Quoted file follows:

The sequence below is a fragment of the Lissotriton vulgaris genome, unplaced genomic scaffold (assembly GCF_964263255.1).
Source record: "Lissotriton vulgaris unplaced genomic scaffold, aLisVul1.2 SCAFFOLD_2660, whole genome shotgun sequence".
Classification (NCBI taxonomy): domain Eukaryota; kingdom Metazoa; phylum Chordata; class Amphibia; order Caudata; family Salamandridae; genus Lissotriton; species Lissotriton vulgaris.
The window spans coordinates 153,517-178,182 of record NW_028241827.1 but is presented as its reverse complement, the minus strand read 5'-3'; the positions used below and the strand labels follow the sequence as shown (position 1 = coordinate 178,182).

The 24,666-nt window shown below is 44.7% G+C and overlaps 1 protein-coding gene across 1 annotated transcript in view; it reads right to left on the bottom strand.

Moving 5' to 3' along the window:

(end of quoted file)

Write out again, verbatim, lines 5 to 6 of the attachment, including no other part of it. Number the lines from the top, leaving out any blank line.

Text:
The 24,666-nt window shown below is 44.7% G+C and overlaps 1 protein-coding gene across 1 annotated transcript in view; it reads right to left on the bottom strand.

Moving 5' to 3' along the window: